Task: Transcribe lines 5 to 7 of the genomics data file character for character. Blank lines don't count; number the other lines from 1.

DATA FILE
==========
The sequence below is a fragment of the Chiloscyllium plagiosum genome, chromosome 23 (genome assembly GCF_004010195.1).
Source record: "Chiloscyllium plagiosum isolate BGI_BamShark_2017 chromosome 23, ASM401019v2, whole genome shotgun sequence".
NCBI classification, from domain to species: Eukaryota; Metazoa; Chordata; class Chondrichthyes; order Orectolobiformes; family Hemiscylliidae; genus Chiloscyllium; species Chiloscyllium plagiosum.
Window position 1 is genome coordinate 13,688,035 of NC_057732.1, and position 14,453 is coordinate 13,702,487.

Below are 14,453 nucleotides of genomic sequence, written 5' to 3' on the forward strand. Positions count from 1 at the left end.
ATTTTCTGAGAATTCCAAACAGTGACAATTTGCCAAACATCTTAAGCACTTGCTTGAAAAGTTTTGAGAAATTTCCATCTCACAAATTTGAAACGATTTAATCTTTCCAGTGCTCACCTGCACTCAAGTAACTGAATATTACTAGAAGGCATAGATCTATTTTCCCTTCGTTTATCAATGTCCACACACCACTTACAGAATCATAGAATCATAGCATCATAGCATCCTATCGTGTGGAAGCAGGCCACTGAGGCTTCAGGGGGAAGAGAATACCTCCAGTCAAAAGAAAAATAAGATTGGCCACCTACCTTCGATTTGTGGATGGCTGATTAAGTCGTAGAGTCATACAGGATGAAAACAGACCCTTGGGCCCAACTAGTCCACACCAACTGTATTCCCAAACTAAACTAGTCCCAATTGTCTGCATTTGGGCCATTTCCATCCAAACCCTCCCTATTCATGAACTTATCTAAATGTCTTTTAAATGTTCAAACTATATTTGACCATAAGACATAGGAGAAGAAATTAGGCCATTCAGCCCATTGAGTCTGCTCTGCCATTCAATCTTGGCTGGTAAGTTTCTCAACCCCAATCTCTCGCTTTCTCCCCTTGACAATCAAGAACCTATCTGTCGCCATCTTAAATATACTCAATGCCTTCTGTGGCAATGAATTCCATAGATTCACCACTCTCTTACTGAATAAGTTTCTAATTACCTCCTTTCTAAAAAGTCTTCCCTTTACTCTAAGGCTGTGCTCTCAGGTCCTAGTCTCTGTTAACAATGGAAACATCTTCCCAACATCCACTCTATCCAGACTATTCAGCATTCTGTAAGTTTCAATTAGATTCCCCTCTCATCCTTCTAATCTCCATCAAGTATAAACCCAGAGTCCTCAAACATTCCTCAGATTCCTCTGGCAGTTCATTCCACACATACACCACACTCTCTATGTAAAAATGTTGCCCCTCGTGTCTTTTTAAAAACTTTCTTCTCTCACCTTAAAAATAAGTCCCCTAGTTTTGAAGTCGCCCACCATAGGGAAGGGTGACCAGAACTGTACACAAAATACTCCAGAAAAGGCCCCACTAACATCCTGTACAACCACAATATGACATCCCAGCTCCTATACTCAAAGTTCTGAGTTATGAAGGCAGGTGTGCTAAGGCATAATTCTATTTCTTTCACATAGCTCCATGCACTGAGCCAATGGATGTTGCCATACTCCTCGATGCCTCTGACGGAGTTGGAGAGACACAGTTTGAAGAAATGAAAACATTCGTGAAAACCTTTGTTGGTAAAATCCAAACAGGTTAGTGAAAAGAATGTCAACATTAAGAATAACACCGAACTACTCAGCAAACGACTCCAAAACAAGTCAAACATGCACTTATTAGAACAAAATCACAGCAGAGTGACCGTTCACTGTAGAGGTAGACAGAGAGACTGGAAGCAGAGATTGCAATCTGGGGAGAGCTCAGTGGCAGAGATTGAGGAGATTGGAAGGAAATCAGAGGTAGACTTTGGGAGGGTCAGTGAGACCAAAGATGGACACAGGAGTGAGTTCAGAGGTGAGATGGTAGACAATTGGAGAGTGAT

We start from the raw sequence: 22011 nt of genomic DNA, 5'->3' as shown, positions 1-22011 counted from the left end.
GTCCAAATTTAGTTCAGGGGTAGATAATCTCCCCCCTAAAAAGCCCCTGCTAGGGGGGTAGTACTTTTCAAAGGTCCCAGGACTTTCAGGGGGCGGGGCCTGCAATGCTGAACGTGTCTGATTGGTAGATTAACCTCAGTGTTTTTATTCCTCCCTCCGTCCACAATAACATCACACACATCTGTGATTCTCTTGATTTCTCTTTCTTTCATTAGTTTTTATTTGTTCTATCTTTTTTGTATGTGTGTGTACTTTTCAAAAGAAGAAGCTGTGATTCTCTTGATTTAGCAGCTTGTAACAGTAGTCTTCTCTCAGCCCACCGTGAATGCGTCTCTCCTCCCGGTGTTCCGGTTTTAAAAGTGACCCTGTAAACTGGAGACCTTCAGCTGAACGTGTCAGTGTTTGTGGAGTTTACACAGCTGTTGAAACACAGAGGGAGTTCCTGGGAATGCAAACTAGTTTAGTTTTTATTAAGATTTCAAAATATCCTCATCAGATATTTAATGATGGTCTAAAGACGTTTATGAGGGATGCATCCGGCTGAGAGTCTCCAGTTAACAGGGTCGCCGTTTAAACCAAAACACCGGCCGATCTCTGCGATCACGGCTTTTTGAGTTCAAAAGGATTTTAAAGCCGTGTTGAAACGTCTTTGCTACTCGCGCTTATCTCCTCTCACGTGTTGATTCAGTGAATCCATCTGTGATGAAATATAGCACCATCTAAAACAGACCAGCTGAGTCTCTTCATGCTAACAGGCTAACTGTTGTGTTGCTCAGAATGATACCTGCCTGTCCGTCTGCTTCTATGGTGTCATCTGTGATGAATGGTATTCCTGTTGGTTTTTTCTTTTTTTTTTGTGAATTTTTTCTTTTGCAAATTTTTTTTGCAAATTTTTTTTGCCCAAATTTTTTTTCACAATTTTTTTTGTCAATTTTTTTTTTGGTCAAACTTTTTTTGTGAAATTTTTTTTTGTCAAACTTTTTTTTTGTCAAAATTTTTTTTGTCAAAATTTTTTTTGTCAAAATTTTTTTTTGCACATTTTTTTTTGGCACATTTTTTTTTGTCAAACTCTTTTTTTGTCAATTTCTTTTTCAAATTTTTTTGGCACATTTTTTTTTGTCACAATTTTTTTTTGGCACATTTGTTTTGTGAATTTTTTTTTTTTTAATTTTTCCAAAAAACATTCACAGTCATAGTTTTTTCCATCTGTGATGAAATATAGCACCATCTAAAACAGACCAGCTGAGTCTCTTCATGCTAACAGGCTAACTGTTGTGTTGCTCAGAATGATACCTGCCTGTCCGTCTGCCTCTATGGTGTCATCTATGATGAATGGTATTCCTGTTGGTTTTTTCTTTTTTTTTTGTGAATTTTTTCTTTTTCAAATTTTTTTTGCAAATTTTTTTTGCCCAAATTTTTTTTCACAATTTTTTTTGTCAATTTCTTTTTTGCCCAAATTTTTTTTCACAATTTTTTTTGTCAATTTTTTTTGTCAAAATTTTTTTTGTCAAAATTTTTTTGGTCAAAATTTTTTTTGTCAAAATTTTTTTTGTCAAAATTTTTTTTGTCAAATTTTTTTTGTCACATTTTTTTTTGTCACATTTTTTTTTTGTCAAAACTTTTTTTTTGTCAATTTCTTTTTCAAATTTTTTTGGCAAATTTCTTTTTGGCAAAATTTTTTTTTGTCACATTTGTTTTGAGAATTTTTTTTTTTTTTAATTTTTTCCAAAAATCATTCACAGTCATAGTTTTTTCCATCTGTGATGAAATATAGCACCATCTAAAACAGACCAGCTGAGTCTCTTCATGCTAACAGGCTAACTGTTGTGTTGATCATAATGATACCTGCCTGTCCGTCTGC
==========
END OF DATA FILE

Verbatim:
Below are 14,453 nucleotides of genomic sequence, written 5' to 3' on the forward strand. Positions count from 1 at the left end.
ATTTTCTGAGAATTCCAAACAGTGACAATTTGCCAAACATCTTAAGCACTTGCTTGAAAAGTTTTGAGAAATTTCCATCTCACAAATTTGAAACGATTTAATCTTTCCAGTGCTCACCTGCACTCAAGTAACTGAATATTACTAGAAGGCATAGATCTATTTTCCCTTCGTTTATCAATGTCCACACACCACTTACAGAATCATAGAATCATAGCATCATAGCATCCTATCGTGTGGAAGCAGGCCACTGAGGCTTCAGGGGGAAGAGAATACCTCCAGTCAAAAGAAAAATAAGATTGGCCACCTACCTTCGATTTGTGGATGGCTGATTAAGTCGTAGAGTCATACAGGATGAAAACAGACCCTTGGGCCCAACTAGTCCACACCAACTGTATTCCCAAACTAAACTAGTCCCAATTGTCTGCATTTGGGCCATTTCCATCCAAACCCTCCCTATTCATGAACTTATCTAAATGTCTTTTAAATGTTCAAACTATATTTGACCATAAGACATAGGAGAAGAAATTAGGCCATTCAGCCCATTGAGTCTGCTCTGCCATTCAATCTTGGCTGGTAAGTTTCTCAACCCCAATCTCTCGCTTTCTCCCCTTGACAATCAAGAACCTATCTGTCGCCATCTTAAATATACTCAATGCCTTCTGTGGCAATGAATTCCATAGATTCACCACTCTCTTACTGAATAAGTTTCTAATTACCTCCTTTCTAAAAAGTCTTCCCTTTACTCTAAGGCTGTGCTCTCAGGTCCTAGTCTCTGTTAACAATGGAAACATCTTCCCAACATCCACTCTATCCAGACTATTCAGCATTCTGTAAGTTTCAATTAGATTCCCCTCTCATCCTTCTAATCTCCATCAAGTATAAACCCAGAGTCCTCAAACATTCCTCAGATTCCTCTGGCAGTTCATTCCACACATACACCACACTCTCTATGTAAAAATGTTGCCCCTCGTGTCTTTTTAAAAACTTTCTTCTCTCACCTTAAAAATAAGTCCCCTAGTTTTGAAGTCGCCCACCATAGGGAAGGGTGACCAGAACTGTACACAAAATACTCCAGAAAAGGCCCCACTAACATCCTGTACAACCACAATATGACATCCCAGCTCCTATACTCAAAGTTCTGAGTTATGAAGGCAGGTGTGCTAAGGCATAATTCTATTTCTTTCACATAGCTCCATGCACTGAGCCAATGGATGTTGCCATACTCCTCGATGCCTCTGACGGAGTTGGAGAGACACAGTTTGAAGAAATGAAAACATTCGTGAAAACCTTTGTTGGTAAAATCCAAACAGGTTAGTGAAAAGAATGTCAACATTAAGAATAACACCGAACTACTCAGCAAACGACTCCAAAACAAGTCAAACATGCACTTATTAGAACAAAATCACAGCAGAGTGACCGTTCACTGTAGAGGTAGACAGAGAGACTGGAAGCAGAGATTGCAATCTGGGGAGAGCTCAGTGGCAGAGATTGAGGAGATTGGAAGGAAATCAGAGGTAGACTTTGGGAGGGTCAGTGAGACCAAAGATGGACACAGGAGTGAGTTCAGAGGTGAGATGGTAGACAATTGGAGAGTGAT

We start from the raw sequence: 22011 nt of genomic DNA, 5'->3' as shown, positions 1-22011 counted from the left end.